Rick Scott's case against Florida's public financing of candidates

(The argument, translated.)

May it please the court! Your honors, Rick Scott here, a Republican candidate for governor of Florida. I'm asking this federal appeals court to throw out part of Florida's "public financing" for political candidates.

The way it works in Florida, your honors, is when the state declares that I have spent "too much" of my own money to get elected governor, then the government starts giving more money to my opponent!

That's right. Once I crack the level of about $25 million, then the state will start matching me dollar for dollar and give it to my Republican primary opponent, Bill McCollum. This "excess subsidy" for politicians is downright unconstitutional. It violates my First Amendment rights.

Here's how.

Americans have the right to "put our money where our mouths are." All of us are free to spend money on causes we support, political or otherwise. It is well established that money is free speech. Especially in politics.

But under Florida's setup, as soon as I have spent this magic number on my own free speech, the government steps in and starts paying my opponent! Florida is punishing me for spending my own money. I've even had to scale back to try to delay it — it has a clear chilling effect on my right to exercise free speech.

To infringe on the First Amendment like this, the government has to have a really good reason. But it doesn't.

Is this intended to fight corruption by special interests? It's my own money. The courts have said that a fellow can't "corrupt himself."

Is it supposed to create a "level playing field"? That is not a legitimate government interest, the courts have ruled.

My opponent, Bill McCollum, is still perfectly entitled to matching funds under Florida's system, up to the $25 million limit — if he can raise enough money in the free market. He is not hurt in any way. But I am.

Courts are already throwing out these kinds of laws in other states. The state of Florida should not be allowed to decide when I have spent "too much" money, and start propping up my opponent. It is un-American, it is unfair, and it is unconstitutional. I ask you to overturn this part of Florida's public-financing scheme.

• • •

Your honors, Howard here in defense of the law. Howdy.

In order to argue about whether any law that infringes on the First Amendment is "justified," we first have to agree that it infringes on the First Amendment!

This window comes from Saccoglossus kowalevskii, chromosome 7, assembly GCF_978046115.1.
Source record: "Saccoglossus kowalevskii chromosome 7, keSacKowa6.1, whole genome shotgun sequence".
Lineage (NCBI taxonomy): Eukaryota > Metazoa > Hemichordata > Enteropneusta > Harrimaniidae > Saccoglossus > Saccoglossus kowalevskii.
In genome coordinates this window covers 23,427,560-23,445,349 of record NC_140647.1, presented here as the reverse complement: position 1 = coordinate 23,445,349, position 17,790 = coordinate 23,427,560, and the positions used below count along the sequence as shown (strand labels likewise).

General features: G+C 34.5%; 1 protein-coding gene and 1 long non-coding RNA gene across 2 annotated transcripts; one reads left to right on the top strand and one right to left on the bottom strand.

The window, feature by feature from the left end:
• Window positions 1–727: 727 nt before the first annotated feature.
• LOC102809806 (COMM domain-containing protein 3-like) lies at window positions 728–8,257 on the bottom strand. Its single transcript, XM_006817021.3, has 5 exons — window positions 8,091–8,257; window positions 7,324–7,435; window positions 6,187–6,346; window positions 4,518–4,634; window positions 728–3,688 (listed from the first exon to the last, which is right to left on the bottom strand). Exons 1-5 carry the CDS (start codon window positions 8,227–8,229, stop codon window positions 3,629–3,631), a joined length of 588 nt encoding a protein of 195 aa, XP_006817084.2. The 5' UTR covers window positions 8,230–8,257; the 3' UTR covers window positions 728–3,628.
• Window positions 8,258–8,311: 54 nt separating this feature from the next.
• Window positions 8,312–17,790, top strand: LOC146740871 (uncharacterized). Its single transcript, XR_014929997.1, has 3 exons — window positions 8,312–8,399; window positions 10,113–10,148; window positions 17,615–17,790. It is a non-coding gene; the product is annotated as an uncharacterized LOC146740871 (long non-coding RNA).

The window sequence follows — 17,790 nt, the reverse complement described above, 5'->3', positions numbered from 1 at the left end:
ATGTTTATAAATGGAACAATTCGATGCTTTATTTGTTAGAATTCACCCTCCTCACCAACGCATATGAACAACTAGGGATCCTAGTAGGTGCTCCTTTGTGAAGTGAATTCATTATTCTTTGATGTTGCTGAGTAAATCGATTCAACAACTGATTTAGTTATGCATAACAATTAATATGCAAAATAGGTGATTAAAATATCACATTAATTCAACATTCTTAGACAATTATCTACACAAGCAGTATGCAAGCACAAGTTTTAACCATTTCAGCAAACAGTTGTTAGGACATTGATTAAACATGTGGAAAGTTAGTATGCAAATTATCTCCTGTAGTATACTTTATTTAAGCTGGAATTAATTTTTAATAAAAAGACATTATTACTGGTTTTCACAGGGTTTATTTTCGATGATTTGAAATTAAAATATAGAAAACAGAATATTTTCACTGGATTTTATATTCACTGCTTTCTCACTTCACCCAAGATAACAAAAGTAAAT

So, in the first place …

Mr. Scott's First Amendment rights are not reduced in any way.

Nope. He can spend as much as he wants. He can spend $50 million, $100 million. He can campaign. He can advertise. He can tour. He can stump. He can hire skywriters, circuses, dancers and jugglers. He can buy every billboard and TV station in the state.

Mr. Scott claims to be "constrained" because he slowed down as he approached the $25 million spending limit. This is nonsense. The fact that he voluntarily chose to reduce his spending was purely a tactical (and temporary!) decision. No government or law forced him or required him to do it.

Since Mr. Scott's right to free speech has not been violated, we never need get to the argument about whether Florida has a "compelling" reason for its system. And yet, it should be noted, a lower federal judge has already upheld it on these grounds: Florida has a low limit on contributions; this makes up for that state-imposed hardship on "non-self-financing" candidates who are not lucky enough to be as rich as Scott.

The people of Florida have decided that money alone cannot buy every election, or else every election would simply be sold to the highest bidder. The people of Florida are entitled to set this policy. Florida's system should be upheld in its entirety.

Rick Scott's case against Florida's public financing of candidates 07/24/10 [Last modified: Sunday, July 25, 2010 1:21pm]

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